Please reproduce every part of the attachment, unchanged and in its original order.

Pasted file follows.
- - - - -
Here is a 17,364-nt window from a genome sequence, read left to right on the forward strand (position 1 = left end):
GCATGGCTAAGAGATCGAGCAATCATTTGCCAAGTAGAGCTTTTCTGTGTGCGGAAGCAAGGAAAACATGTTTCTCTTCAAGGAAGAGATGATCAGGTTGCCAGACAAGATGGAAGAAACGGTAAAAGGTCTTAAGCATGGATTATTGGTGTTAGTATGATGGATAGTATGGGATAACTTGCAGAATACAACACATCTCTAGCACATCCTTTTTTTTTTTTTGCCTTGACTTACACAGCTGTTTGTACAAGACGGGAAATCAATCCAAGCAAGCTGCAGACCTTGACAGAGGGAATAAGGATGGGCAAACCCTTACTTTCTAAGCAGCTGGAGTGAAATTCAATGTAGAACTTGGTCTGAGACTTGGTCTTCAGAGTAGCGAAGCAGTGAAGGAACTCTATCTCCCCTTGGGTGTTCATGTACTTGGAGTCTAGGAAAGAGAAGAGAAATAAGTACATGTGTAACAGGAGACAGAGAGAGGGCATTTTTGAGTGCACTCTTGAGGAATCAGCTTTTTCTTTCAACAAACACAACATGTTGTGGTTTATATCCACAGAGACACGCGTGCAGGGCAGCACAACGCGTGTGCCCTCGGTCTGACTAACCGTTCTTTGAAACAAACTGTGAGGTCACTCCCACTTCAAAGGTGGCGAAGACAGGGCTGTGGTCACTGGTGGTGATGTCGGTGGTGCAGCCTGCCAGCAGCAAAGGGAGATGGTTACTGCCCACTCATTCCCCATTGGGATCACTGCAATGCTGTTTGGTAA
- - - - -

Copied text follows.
Here is a 17,364-nt window from a genome sequence, read left to right on the forward strand (position 1 = left end):
GCATGGCTAAGAGATCGAGCAATCATTTGCCAAGTAGAGCTTTTCTGTGTGCGGAAGCAAGGAAAACATGTTTCTCTTCAAGGAAGAGATGATCAGGTTGCCAGACAAGATGGAAGAAACGGTAAAAGGTCTTAAGCATGGATTATTGGTGTTAGTATGATGGATAGTATGGGATAACTTGCAGAATACAACACATCTCTAGCACATCCTTTTTTTTTTTTTGCCTTGACTTACACAGCTGTTTGTACAAGACGGGAAATCAATCCAAGCAAGCTGCAGACCTTGACAGAGGGAATAAGGATGGGCAAACCCTTACTTTCTAAGCAGCTGGAGTGAAATTCAATGTAGAACTTGGTCTGAGACTTGGTCTTCAGAGTAGCGAAGCAGTGAAGGAACTCTATCTCCCCTTGGGTGTTCATGTACTTGGAGTCTAGGAAAGAGAAGAGAAATAAGTACATGTGTAACAGGAGACAGAGAGAGGGCATTTTTGAGTGCACTCTTGAGGAATCAGCTTTTTCTTTCAACAAACACAACATGTTGTGGTTTATATCCACAGAGACACGCGTGCAGGGCAGCACAACGCGTGTGCCCTCGGTCTGACTAACCGTTCTTTGAAACAAACTGTGAGGTCACTCCCACTTCAAAGGTGGCGAAGACAGGGCTGTGGTCACTGGTGGTGATGTCGGTGGTGCAGCCTGCCAGCAGCAAAGGGAGATGGTTACTGCCCACTCATTCCCCATTGGGATCACTGCAATGCTGTTTGGTAA